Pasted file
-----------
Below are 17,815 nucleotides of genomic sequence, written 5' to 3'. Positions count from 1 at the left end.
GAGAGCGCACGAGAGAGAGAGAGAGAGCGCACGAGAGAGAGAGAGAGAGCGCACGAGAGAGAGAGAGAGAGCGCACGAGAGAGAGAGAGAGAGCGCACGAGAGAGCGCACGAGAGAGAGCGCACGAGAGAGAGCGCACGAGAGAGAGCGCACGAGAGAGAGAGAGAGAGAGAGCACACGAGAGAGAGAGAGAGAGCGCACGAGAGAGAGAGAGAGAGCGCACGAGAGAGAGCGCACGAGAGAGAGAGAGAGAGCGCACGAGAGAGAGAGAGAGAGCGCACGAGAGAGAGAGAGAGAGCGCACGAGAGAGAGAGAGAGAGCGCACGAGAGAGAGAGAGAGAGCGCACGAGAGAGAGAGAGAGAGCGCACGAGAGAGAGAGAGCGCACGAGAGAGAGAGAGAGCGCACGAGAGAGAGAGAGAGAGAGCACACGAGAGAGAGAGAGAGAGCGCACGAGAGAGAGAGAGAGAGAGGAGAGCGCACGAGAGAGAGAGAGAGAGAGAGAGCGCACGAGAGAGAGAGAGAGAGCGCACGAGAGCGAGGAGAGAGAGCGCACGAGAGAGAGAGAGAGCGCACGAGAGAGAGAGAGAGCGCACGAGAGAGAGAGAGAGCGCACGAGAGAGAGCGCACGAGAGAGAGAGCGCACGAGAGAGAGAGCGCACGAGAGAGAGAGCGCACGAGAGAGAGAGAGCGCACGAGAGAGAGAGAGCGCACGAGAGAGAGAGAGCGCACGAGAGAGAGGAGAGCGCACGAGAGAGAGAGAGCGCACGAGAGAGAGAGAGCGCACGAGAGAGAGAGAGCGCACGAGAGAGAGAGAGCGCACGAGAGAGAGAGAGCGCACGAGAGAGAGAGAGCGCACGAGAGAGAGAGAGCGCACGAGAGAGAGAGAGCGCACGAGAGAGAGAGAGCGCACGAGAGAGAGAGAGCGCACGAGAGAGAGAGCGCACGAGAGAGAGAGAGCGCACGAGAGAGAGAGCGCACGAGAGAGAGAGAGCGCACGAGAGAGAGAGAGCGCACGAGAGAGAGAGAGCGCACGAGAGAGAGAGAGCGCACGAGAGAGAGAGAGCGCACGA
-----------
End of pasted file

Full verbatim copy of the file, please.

Below are 17,815 nucleotides of genomic sequence, written 5' to 3'. Positions count from 1 at the left end.
GAGAGCGCACGAGAGAGAGAGAGAGAGCGCACGAGAGAGAGAGAGAGAGCGCACGAGAGAGAGAGAGAGAGCGCACGAGAGAGAGAGAGAGAGCGCACGAGAGAGCGCACGAGAGAGAGCGCACGAGAGAGAGCGCACGAGAGAGAGCGCACGAGAGAGAGAGAGAGAGAGAGCACACGAGAGAGAGAGAGAGAGCGCACGAGAGAGAGAGAGAGAGCGCACGAGAGAGAGCGCACGAGAGAGAGAGAGAGAGCGCACGAGAGAGAGAGAGAGAGCGCACGAGAGAGAGAGAGAGAGCGCACGAGAGAGAGAGAGAGAGCGCACGAGAGAGAGAGAGAGAGCGCACGAGAGAGAGAGAGAGAGCGCACGAGAGAGAGAGAGCGCACGAGAGAGAGAGAGAGCGCACGAGAGAGAGAGAGAGAGAGCACACGAGAGAGAGAGAGAGAGCGCACGAGAGAGAGAGAGAGAGAGGAGAGCGCACGAGAGAGAGAGAGAGAGAGAGAGCGCACGAGAGAGAGAGAGAGAGCGCACGAGAGCGAGGAGAGAGAGCGCACGAGAGAGAGAGAGAGCGCACGAGAGAGAGAGAGAGCGCACGAGAGAGAGAGAGAGCGCACGAGAGAGAGCGCACGAGAGAGAGAGCGCACGAGAGAGAGAGCGCACGAGAGAGAGAGCGCACGAGAGAGAGAGAGCGCACGAGAGAGAGAGAGCGCACGAGAGAGAGAGAGCGCACGAGAGAGAGGAGAGCGCACGAGAGAGAGAGAGCGCACGAGAGAGAGAGAGCGCACGAGAGAGAGAGAGCGCACGAGAGAGAGAGAGCGCACGAGAGAGAGAGAGCGCACGAGAGAGAGAGAGCGCACGAGAGAGAGAGAGCGCACGAGAGAGAGAGAGCGCACGAGAGAGAGAGAGCGCACGAGAGAGAGAGAGCGCACGAGAGAGAGAGCGCACGAGAGAGAGAGAGCGCACGAGAGAGAGAGCGCACGAGAGAGAGAGAGCGCACGAGAGAGAGAGAGCGCACGAGAGAGAGAGAGCGCACGAGAGAGAGAGAGCGCACGAGAGAGAGAGAGCGCACGA